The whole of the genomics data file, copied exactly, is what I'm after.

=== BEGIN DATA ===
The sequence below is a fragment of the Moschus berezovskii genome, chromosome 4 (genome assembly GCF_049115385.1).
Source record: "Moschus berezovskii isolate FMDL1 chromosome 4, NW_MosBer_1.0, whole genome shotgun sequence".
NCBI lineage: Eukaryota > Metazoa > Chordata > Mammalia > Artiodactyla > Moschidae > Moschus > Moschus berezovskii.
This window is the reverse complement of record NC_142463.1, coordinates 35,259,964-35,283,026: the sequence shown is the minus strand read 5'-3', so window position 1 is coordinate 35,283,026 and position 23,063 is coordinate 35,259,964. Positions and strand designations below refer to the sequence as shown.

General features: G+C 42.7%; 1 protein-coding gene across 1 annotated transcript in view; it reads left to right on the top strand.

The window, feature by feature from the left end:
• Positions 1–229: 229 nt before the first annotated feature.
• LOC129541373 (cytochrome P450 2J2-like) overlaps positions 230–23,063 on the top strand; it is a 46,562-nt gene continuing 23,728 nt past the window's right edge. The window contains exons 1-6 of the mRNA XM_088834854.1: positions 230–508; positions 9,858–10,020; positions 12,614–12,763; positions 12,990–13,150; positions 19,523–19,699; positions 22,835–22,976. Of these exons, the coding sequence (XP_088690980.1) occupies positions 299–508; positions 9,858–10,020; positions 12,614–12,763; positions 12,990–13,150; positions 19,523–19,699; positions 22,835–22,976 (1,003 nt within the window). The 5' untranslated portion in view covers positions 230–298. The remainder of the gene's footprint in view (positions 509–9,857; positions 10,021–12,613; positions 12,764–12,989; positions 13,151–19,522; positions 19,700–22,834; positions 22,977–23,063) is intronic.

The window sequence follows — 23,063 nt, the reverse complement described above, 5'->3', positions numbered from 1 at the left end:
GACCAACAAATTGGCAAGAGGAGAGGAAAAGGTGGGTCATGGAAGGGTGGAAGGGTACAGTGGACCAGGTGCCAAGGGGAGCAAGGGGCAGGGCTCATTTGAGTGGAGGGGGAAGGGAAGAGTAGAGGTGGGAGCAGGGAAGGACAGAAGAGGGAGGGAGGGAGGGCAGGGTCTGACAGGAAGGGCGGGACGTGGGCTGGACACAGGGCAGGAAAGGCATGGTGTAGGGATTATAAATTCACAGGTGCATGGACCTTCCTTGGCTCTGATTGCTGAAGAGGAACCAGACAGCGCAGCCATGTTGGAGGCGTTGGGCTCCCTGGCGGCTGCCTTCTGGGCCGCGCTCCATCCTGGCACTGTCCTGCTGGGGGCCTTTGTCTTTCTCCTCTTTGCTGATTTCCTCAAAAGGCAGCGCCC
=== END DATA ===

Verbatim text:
The sequence below is a fragment of the Moschus berezovskii genome, chromosome 4 (genome assembly GCF_049115385.1).
Source record: "Moschus berezovskii isolate FMDL1 chromosome 4, NW_MosBer_1.0, whole genome shotgun sequence".
NCBI lineage: Eukaryota > Metazoa > Chordata > Mammalia > Artiodactyla > Moschidae > Moschus > Moschus berezovskii.
This window is the reverse complement of record NC_142463.1, coordinates 35,259,964-35,283,026: the sequence shown is the minus strand read 5'-3', so window position 1 is coordinate 35,283,026 and position 23,063 is coordinate 35,259,964. Positions and strand designations below refer to the sequence as shown.

General features: G+C 42.7%; 1 protein-coding gene across 1 annotated transcript in view; it reads left to right on the top strand.

The window, feature by feature from the left end:
• Positions 1–229: 229 nt before the first annotated feature.
• LOC129541373 (cytochrome P450 2J2-like) overlaps positions 230–23,063 on the top strand; it is a 46,562-nt gene continuing 23,728 nt past the window's right edge. The window contains exons 1-6 of the mRNA XM_088834854.1: positions 230–508; positions 9,858–10,020; positions 12,614–12,763; positions 12,990–13,150; positions 19,523–19,699; positions 22,835–22,976. Of these exons, the coding sequence (XP_088690980.1) occupies positions 299–508; positions 9,858–10,020; positions 12,614–12,763; positions 12,990–13,150; positions 19,523–19,699; positions 22,835–22,976 (1,003 nt within the window). The 5' untranslated portion in view covers positions 230–298. The remainder of the gene's footprint in view (positions 509–9,857; positions 10,021–12,613; positions 12,764–12,989; positions 13,151–19,522; positions 19,700–22,834; positions 22,977–23,063) is intronic.

The window sequence follows — 23,063 nt, the reverse complement described above, 5'->3', positions numbered from 1 at the left end:
GACCAACAAATTGGCAAGAGGAGAGGAAAAGGTGGGTCATGGAAGGGTGGAAGGGTACAGTGGACCAGGTGCCAAGGGGAGCAAGGGGCAGGGCTCATTTGAGTGGAGGGGGAAGGGAAGAGTAGAGGTGGGAGCAGGGAAGGACAGAAGAGGGAGGGAGGGAGGGCAGGGTCTGACAGGAAGGGCGGGACGTGGGCTGGACACAGGGCAGGAAAGGCATGGTGTAGGGATTATAAATTCACAGGTGCATGGACCTTCCTTGGCTCTGATTGCTGAAGAGGAACCAGACAGCGCAGCCATGTTGGAGGCGTTGGGCTCCCTGGCGGCTGCCTTCTGGGCCGCGCTCCATCCTGGCACTGTCCTGCTGGGGGCCTTTGTCTTTCTCCTCTTTGCTGATTTCCTCAAAAGGCAGCGCCC